California Penal Code 415 provides that "Any of the following persons shall be punished by imprisonment in the county jail for a period of not more than 90 days, a fine of not more than four hundred dollars ($400), or both such imprisonment and fine:" applicable to "(2) Any person who maliciously and willfully disturbs another person by loud and unreasonable noise."

It could be argued that noise incidental to agricultural activity is not malicious and further is not willfully intended to disturb another person. It can be a subjective judgment whether noise is loud. Since farm-related noise is incidental to agricultural activity, it is not unreasonable.

Citations

Case law does not entirely resolve the issue, leaving opportunity for a court to decide. There is ample reason to defend agriculture against nuisance complaints as intended under state and county statute, but this defense is not absolute, as indicated in the following citations.

"Immunity under statute providing that '(n)othing which is done or maintained under the express authority of a statute can be deemed a nuisance' is available only where acts complained of are authorized by express terms of statute or permit under which justification is made, or by plainest and most necessary implication from powers expressly conferred, so that it can be fairly stated that legislature contemplated doing of very act which occasions injury; courts must scrutinize statutes in question to ascertain whether legislative intent exists to sanction nuisance." Jordan v. City of Santa Barbara (App. 2 Dist. 1996) 54 Cal. Rptr. 2d 340, 46 Cal. App. 4th 1245, review denied, West's Annotated California Codes, c. 1999 by West Group.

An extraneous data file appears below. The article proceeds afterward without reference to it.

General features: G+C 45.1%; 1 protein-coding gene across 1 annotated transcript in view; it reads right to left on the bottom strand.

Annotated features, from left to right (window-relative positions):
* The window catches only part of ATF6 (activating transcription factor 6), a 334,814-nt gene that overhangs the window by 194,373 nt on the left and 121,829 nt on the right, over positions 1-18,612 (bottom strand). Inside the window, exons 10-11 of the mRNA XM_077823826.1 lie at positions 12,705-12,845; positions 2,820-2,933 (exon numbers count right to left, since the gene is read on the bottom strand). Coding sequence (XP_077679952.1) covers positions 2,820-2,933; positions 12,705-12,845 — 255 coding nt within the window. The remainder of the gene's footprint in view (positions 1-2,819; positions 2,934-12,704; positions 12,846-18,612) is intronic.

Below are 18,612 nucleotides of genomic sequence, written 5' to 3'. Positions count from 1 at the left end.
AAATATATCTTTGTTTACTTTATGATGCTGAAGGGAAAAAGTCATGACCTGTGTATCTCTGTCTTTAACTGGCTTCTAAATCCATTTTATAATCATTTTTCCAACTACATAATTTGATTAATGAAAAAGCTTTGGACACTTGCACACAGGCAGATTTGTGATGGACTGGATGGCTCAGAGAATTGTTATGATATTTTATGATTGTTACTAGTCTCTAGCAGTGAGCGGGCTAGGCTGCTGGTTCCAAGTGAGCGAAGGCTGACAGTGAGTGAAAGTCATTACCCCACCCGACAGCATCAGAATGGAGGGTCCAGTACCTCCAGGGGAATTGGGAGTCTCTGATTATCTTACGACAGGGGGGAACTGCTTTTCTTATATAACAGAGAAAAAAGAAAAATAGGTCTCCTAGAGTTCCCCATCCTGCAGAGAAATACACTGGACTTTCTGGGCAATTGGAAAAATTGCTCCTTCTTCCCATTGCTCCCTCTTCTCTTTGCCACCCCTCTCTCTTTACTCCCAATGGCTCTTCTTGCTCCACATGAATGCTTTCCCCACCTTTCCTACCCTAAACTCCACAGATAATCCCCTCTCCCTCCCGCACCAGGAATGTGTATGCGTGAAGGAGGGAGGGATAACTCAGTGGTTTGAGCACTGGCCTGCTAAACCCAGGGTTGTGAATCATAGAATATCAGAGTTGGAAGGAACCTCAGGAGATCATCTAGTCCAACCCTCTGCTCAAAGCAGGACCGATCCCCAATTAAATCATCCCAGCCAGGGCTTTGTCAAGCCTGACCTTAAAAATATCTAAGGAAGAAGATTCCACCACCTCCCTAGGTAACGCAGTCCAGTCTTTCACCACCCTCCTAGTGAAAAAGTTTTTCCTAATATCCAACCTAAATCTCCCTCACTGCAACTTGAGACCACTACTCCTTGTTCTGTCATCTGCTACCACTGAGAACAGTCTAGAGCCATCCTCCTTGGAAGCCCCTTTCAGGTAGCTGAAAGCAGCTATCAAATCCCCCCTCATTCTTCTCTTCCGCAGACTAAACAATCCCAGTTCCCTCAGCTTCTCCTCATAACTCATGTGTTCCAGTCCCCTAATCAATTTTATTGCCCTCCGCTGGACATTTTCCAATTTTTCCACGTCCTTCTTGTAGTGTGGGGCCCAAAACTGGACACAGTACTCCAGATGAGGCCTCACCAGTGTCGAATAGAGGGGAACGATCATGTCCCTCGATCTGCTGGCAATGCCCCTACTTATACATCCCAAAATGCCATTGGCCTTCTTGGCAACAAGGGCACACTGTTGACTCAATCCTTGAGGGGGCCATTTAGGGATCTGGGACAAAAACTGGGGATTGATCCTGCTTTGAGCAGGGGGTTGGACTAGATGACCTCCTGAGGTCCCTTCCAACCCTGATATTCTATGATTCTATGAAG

"Cal. 1938. The law relating to private nuisances is one of degree, and a use that would be reasonable under one set of facts may be unreasonable under another. Civ. Code 3479." Hassell v. City and County of San Francisco, 78 P. 2d 1021, 11 C. 2d 168, West's California Digest 35 Cal D - 52.